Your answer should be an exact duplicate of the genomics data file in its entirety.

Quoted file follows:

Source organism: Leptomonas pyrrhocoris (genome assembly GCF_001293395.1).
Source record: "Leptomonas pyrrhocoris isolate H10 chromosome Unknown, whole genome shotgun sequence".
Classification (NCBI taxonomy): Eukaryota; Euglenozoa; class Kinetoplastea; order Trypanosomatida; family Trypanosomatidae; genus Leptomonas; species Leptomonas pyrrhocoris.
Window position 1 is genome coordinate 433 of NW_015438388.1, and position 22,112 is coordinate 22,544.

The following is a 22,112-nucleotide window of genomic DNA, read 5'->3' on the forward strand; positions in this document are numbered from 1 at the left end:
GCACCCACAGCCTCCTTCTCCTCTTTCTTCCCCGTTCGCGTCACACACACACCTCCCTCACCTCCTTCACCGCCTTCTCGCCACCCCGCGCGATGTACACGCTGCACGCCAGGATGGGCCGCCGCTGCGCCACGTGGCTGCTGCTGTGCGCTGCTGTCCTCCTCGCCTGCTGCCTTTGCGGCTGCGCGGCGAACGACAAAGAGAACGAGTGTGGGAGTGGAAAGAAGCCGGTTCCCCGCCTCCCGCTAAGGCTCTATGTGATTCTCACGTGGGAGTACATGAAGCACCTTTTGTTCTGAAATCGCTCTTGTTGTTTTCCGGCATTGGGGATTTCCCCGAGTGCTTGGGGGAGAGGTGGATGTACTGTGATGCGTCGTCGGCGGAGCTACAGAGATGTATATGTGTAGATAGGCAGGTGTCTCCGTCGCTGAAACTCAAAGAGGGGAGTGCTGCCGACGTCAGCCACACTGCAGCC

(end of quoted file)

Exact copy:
Source organism: Leptomonas pyrrhocoris (genome assembly GCF_001293395.1).
Source record: "Leptomonas pyrrhocoris isolate H10 chromosome Unknown, whole genome shotgun sequence".
Classification (NCBI taxonomy): Eukaryota; Euglenozoa; class Kinetoplastea; order Trypanosomatida; family Trypanosomatidae; genus Leptomonas; species Leptomonas pyrrhocoris.
Window position 1 is genome coordinate 433 of NW_015438388.1, and position 22,112 is coordinate 22,544.

The following is a 22,112-nucleotide window of genomic DNA, read 5'->3' on the forward strand; positions in this document are numbered from 1 at the left end:
GCACCCACAGCCTCCTTCTCCTCTTTCTTCCCCGTTCGCGTCACACACACACCTCCCTCACCTCCTTCACCGCCTTCTCGCCACCCCGCGCGATGTACACGCTGCACGCCAGGATGGGCCGCCGCTGCGCCACGTGGCTGCTGCTGTGCGCTGCTGTCCTCCTCGCCTGCTGCCTTTGCGGCTGCGCGGCGAACGACAAAGAGAACGAGTGTGGGAGTGGAAAGAAGCCGGTTCCCCGCCTCCCGCTAAGGCTCTATGTGATTCTCACGTGGGAGTACATGAAGCACCTTTTGTTCTGAAATCGCTCTTGTTGTTTTCCGGCATTGGGGATTTCCCCGAGTGCTTGGGGGAGAGGTGGATGTACTGTGATGCGTCGTCGGCGGAGCTACAGAGATGTATATGTGTAGATAGGCAGGTGTCTCCGTCGCTGAAACTCAAAGAGGGGAGTGCTGCCGACGTCAGCCACACTGCAGCC